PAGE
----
AMERICA'S GREAT OUTDOORS: Secretary Salazar Expands Captain John Smith Chesapeake National Historic Trail
Four Rivers in Five States to Make Up Connecting Water Trails
ANNAPOLIS, MD—Joined by Maryland Governor Martin O'Malley and other leaders in a ceremony at Sandy Point State Park, Secretary of the Interior Ken Salazar today designated four water trails as new historic connecting components of the existing Captain John Smith Chesapeake National Historic Trail.
Today's Secretarial designation recognizes the significance of four connecting rivers– the Susquehanna, Chester, Upper Nanticoke and Upper James Rivers—to the history, cultural heritage, and natural resources of the 3,000-mile-long national historic trail in the Chesapeake Bay. The new river connecting trails are found in Delaware, Maryland, New York, Pennsylvania and Virginia.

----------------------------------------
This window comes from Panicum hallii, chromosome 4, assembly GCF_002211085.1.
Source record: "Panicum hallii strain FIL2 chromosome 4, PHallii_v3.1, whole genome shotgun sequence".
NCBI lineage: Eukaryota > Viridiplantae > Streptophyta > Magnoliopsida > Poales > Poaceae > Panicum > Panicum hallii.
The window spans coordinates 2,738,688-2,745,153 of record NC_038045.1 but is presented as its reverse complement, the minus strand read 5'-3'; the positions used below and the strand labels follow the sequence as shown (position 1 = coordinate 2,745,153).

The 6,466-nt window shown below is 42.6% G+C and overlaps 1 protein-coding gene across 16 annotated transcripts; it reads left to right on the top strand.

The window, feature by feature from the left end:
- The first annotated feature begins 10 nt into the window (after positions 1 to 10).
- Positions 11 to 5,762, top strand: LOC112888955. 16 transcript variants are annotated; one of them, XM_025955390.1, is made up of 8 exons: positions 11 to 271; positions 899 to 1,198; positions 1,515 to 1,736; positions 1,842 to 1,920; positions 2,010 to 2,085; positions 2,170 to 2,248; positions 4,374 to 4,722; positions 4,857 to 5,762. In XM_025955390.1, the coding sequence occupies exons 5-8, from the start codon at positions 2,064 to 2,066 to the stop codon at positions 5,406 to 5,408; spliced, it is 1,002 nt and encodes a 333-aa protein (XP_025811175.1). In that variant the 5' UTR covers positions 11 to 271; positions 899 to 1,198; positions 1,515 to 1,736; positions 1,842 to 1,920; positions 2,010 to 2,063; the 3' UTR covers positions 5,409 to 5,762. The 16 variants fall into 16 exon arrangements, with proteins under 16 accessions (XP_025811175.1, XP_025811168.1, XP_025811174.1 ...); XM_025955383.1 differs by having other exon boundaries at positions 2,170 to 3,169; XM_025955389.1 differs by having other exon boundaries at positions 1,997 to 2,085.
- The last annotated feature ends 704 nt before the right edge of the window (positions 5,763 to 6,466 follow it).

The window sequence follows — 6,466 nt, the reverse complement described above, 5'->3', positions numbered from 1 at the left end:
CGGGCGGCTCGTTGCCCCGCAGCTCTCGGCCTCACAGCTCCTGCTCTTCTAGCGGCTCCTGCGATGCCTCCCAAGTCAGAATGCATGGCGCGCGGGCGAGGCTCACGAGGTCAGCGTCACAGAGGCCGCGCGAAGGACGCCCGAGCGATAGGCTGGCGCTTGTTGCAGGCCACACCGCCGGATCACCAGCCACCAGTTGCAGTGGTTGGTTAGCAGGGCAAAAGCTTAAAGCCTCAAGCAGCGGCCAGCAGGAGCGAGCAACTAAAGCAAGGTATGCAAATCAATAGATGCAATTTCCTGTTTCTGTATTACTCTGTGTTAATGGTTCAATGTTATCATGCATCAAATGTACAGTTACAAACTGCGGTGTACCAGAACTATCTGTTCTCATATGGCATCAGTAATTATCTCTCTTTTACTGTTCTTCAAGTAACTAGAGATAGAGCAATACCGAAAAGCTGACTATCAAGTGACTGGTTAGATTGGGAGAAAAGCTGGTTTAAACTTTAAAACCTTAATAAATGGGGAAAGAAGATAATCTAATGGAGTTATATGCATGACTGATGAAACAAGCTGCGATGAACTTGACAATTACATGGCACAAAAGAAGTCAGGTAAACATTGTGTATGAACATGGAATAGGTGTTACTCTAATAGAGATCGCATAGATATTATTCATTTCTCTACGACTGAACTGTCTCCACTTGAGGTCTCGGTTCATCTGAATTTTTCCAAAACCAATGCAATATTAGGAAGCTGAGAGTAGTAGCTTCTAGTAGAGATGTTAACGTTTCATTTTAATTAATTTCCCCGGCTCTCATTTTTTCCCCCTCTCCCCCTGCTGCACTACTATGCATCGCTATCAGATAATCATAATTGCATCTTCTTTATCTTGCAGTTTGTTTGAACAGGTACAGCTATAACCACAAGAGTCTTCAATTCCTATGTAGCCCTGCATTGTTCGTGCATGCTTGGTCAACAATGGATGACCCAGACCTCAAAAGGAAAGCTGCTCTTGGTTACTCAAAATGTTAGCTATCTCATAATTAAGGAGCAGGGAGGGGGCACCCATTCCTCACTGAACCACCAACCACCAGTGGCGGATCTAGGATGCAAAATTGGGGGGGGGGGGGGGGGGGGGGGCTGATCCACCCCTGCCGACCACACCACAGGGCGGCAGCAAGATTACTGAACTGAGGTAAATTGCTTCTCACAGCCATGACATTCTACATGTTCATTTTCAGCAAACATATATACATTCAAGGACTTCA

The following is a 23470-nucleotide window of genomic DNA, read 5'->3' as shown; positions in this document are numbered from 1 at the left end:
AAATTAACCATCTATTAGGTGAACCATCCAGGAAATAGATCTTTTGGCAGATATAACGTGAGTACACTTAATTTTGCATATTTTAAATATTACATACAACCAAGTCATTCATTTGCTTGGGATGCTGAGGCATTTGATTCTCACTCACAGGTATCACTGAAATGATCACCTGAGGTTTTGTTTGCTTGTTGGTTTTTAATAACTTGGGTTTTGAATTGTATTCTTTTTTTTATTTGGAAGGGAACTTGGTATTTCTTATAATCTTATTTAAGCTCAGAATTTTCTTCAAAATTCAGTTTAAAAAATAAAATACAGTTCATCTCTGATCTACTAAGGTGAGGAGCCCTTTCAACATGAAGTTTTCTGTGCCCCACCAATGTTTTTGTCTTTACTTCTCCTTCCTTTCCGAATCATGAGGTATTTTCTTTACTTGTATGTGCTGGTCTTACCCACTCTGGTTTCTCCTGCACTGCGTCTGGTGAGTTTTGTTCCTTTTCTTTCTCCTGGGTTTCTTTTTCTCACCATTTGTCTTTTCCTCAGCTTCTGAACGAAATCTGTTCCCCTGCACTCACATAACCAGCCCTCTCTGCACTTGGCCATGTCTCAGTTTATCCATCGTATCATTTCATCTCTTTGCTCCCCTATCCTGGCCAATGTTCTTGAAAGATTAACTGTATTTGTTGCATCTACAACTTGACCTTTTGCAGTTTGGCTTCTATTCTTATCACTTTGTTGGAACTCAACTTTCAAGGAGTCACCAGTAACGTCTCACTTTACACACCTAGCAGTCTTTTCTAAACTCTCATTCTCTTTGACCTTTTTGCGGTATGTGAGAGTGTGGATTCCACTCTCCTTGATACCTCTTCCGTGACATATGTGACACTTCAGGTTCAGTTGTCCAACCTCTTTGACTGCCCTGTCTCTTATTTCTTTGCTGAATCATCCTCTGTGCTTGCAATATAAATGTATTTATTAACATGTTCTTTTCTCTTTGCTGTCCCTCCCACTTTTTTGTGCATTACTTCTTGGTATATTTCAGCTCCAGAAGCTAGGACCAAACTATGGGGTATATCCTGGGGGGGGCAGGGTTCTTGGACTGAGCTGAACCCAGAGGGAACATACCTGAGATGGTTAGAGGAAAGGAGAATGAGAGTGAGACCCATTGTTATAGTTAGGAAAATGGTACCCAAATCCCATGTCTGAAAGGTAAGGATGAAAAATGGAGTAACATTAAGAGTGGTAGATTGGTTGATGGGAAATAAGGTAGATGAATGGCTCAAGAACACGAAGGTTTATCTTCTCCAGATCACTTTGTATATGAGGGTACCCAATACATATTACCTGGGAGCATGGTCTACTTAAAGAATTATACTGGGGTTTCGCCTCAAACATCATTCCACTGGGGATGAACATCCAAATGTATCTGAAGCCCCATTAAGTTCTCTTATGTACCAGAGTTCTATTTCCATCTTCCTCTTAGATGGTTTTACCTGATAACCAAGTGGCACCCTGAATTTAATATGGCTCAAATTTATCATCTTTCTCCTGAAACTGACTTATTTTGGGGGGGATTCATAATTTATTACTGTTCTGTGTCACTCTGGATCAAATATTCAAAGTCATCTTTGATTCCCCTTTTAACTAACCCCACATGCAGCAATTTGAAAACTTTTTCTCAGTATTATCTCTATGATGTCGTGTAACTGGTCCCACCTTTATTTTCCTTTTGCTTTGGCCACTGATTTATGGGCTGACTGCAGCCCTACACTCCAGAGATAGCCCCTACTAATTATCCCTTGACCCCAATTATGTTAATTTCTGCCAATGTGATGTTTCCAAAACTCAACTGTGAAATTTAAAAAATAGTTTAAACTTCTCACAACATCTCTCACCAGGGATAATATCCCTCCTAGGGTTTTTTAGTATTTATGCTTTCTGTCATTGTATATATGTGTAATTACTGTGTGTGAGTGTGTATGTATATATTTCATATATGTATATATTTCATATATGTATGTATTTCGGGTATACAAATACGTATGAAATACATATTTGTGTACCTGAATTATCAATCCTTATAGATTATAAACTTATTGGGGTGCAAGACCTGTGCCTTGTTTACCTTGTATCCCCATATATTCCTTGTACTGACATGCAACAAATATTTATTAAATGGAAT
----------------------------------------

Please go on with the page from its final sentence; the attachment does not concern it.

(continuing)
“These river trails, totaling 841 miles in length, are closely associated with John Smith's exploration of the Chesapeake Bay and its tributaries, including the American Indian towns and cultures of the 17th-century Chesapeake that he encountered,” said Secretary Salazar. “Incorporating these river segments into the national historic trail will increase public access, provide important recreation and tourism opportunities, and enrich exploration of the water routes in the entire Chesapeake watershed.”
Today's designation of trail components of the Captain John Smith Chesapeake National Historic Trail will enable the National Park Service, which administers the national trail, to work closely with state and local agencies and other partners--notably conservation and tribal organizations--to provide technical and financial assistance, resource management, facility enhancement, interpretive trail route marking and promotion along the connecting trails.